Due to their peculiar look, they are easy to identify among flocks of migratory birds, which normally are composed of gulls, terns, plovers and sandpipers, but are not as abundant during migration and any of those families. They are among the largest of such migratory bird groups. They prefer mud and salt flats that are exposed and shallow, where they can wade to grab prey. They feed by either severing the muscles that enable the mollusks to close tight, hereby getting the meaty interior out, or by grabbing the entire body with the shell, and hitting it against rocks to slam it open.

Coppery-headed Emerald (Elvira cupreiceps)

The Coppery-headed Emerald is one of the few species of birds that are true endemics of Costa Rica, meaning only found in this country. The male is mostly green, with the copper hues on the head that can only be seen in the appropriate light and angle. The female has grey underparts and lacks the copper colors on the head. Both have a black downcurved bill, which help with identification versus similar species like the Rufous-tailed Hummingbird, with which it shares the brownish-red rump. They are one of the tiniest species of hummingbirds in Costa Rica. They are seen in the mid to high elevations, in places where there is high humidity, but specially in the Cinchona and Vara Blanca zone.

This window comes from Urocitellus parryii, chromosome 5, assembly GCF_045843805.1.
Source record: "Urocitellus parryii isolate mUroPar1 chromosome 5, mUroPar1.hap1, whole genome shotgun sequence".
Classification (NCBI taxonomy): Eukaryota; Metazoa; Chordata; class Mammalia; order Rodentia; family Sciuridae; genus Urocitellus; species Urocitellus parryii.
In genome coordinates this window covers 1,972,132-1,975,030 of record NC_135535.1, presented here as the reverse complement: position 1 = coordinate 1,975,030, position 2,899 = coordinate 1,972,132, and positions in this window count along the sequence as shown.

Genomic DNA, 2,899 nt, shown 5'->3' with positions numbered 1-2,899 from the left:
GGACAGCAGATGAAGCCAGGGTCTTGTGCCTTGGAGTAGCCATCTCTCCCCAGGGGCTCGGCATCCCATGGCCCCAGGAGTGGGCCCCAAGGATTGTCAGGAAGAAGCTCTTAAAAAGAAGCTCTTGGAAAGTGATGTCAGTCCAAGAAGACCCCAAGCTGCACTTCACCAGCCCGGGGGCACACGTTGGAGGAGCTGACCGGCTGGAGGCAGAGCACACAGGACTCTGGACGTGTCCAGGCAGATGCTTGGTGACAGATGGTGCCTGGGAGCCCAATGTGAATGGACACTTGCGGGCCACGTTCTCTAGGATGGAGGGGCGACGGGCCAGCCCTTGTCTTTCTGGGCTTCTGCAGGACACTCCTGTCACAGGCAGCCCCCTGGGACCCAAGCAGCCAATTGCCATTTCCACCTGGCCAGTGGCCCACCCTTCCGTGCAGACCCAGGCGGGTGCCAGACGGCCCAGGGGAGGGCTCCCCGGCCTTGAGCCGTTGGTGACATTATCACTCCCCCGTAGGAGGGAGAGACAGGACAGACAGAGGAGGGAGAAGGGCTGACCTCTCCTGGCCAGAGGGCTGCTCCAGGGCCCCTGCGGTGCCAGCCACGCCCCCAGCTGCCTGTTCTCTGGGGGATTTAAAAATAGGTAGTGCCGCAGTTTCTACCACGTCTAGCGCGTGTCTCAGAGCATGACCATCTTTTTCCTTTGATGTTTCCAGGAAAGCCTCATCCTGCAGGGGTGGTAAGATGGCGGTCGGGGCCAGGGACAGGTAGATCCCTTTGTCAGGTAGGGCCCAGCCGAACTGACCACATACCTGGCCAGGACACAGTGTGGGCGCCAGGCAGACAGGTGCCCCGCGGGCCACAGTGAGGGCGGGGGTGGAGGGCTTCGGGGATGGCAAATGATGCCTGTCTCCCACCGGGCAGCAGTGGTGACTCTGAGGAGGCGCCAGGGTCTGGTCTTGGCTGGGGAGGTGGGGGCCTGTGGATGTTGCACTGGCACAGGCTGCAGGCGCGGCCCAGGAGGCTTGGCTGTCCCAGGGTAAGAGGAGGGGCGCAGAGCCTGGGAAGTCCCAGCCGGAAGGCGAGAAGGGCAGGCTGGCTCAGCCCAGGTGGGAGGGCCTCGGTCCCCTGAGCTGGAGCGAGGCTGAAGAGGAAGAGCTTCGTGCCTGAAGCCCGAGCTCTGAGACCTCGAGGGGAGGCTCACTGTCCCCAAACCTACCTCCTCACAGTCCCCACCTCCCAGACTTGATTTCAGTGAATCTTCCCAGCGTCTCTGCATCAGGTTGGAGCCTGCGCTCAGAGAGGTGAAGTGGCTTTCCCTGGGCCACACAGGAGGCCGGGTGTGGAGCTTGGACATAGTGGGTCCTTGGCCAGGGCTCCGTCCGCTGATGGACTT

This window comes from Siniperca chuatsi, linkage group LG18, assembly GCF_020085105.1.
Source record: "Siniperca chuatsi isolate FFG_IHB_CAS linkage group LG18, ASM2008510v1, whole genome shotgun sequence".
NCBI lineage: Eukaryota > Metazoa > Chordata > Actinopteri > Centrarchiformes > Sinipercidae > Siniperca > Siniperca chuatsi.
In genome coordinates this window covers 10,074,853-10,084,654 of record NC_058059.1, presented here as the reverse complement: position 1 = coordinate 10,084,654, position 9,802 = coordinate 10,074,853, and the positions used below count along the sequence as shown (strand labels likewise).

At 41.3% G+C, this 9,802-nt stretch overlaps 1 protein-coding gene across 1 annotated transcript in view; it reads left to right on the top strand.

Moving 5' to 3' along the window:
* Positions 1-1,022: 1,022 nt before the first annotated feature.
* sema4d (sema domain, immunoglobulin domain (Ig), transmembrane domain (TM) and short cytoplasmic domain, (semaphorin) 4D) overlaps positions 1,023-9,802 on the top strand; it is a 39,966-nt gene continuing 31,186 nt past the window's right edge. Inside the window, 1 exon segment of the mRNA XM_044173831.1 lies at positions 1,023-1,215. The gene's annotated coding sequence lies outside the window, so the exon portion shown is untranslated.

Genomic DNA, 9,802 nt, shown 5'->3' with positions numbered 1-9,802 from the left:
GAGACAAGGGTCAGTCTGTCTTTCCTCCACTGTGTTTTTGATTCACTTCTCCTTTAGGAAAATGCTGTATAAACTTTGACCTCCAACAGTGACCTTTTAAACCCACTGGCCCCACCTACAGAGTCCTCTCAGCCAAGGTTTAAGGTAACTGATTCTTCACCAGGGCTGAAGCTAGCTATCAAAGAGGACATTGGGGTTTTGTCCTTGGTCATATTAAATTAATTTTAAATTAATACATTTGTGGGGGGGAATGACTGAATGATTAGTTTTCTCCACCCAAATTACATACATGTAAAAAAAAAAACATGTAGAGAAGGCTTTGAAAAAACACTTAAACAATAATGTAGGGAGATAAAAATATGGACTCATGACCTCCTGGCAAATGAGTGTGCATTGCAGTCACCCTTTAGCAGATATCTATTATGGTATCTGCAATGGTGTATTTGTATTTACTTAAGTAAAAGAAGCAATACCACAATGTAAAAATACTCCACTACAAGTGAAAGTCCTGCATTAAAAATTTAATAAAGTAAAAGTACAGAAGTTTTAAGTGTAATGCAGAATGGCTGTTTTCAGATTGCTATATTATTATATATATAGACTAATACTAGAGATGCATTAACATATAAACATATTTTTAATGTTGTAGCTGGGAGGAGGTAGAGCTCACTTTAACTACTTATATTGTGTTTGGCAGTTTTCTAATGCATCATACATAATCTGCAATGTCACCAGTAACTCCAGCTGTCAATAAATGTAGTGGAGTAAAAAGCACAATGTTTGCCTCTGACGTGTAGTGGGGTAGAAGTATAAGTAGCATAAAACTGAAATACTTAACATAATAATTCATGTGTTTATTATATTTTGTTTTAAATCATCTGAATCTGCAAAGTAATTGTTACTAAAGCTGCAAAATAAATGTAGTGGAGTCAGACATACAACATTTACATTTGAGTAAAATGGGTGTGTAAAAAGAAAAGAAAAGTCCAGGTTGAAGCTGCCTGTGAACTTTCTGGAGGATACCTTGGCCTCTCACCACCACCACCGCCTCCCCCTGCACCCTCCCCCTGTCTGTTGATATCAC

White-throated Crake (Laterallus albigularis)

The White-throated Crake is a member of the Crakes family of birds, which dwell inside deep foliage and swamps. They are frequently heard, but not easily spotted, as the dense tangle of leafs and twigs cover them completely. It is said that their call resembles and egg that is being fried, hence its Costa Rican popular name, “Huevo Frito”. The juveniles are grey, and even more difficult to spot. One very interesting behavior of this bird is that they go out of the foliage very cautiously, and if a predator seems to be nearby, they cross the trail running very rapidly, and then hop into the air, putting a lot of effort to fly, something they are not very adept at.

White-capped Dipper (Cinclus leucocephalus)

Five species of birds compose the Cinclus genus, all of which have a very unique characteristic: They dive underwater to catch small fish and invertebrates, along with their eggs and larvae. They are most commonly found along river banks and fast flowing streams. Being able to swim underwater, they bear adaptations for this purpose. For instance, their bones are solid to reduce buoyancy, while the feathers are dense and covered in oil that repels water, which has two effects: Maintaining the body dryers, and capturing a small layer of air around its body. The White-capped Dipper in particular is dark gray on the upper side, white on the underside and shows a white cap that goes well with its common name.

White-browed Spinetail (Hellmayrea gularis)

The White-browed Spinetail was the only species of Spinetails we ever saw in Colombia. It inhabits the paramo at Nevado del Ruiz, at an altitude of 4,200 meters above sea level. Its body coloration is composed of brown back and head, gray belly, chest and throat, and a gray supercilliary on top of the black eye. With this colors, it might look very dull and uninteresting, however it is an amazing fact for this little bird to withstand the lack of oxygen and low temperatures of this elevation, specially during the night.